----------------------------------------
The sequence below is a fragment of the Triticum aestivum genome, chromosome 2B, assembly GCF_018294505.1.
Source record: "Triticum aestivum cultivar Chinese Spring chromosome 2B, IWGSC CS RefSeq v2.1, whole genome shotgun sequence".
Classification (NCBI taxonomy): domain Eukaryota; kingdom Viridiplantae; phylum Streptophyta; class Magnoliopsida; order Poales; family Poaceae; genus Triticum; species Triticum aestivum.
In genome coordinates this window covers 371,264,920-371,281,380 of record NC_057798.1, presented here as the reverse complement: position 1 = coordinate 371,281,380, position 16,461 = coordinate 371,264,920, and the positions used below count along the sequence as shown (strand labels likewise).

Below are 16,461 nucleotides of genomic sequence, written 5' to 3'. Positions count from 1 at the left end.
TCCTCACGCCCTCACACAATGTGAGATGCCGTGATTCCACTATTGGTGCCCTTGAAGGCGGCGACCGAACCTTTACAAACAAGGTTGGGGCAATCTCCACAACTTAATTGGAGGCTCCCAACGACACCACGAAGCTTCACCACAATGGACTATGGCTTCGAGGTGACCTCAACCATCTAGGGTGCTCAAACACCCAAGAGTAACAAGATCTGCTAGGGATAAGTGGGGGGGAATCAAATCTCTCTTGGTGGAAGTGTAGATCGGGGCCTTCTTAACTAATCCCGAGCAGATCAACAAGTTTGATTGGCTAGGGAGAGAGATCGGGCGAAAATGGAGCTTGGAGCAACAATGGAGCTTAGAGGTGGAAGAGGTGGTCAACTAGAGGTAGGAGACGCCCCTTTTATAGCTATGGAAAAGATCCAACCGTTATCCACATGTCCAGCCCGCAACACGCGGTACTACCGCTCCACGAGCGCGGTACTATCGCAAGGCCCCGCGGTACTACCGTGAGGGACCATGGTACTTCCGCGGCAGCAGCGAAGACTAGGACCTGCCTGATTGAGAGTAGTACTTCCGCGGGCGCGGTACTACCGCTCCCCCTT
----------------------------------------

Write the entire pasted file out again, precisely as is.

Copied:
The sequence below is a fragment of the Triticum aestivum genome, chromosome 2B, assembly GCF_018294505.1.
Source record: "Triticum aestivum cultivar Chinese Spring chromosome 2B, IWGSC CS RefSeq v2.1, whole genome shotgun sequence".
Classification (NCBI taxonomy): domain Eukaryota; kingdom Viridiplantae; phylum Streptophyta; class Magnoliopsida; order Poales; family Poaceae; genus Triticum; species Triticum aestivum.
In genome coordinates this window covers 371,264,920-371,281,380 of record NC_057798.1, presented here as the reverse complement: position 1 = coordinate 371,281,380, position 16,461 = coordinate 371,264,920, and the positions used below count along the sequence as shown (strand labels likewise).

Below are 16,461 nucleotides of genomic sequence, written 5' to 3'. Positions count from 1 at the left end.
TCCTCACGCCCTCACACAATGTGAGATGCCGTGATTCCACTATTGGTGCCCTTGAAGGCGGCGACCGAACCTTTACAAACAAGGTTGGGGCAATCTCCACAACTTAATTGGAGGCTCCCAACGACACCACGAAGCTTCACCACAATGGACTATGGCTTCGAGGTGACCTCAACCATCTAGGGTGCTCAAACACCCAAGAGTAACAAGATCTGCTAGGGATAAGTGGGGGGGAATCAAATCTCTCTTGGTGGAAGTGTAGATCGGGGCCTTCTTAACTAATCCCGAGCAGATCAACAAGTTTGATTGGCTAGGGAGAGAGATCGGGCGAAAATGGAGCTTGGAGCAACAATGGAGCTTAGAGGTGGAAGAGGTGGTCAACTAGAGGTAGGAGACGCCCCTTTTATAGCTATGGAAAAGATCCAACCGTTATCCACATGTCCAGCCCGCAACACGCGGTACTACCGCTCCACGAGCGCGGTACTATCGCAAGGCCCCGCGGTACTACCGTGAGGGACCATGGTACTTCCGCGGCAGCAGCGAAGACTAGGACCTGCCTGATTGAGAGTAGTACTTCCGCGGGCGCGGTACTACCGCTCCCCCTT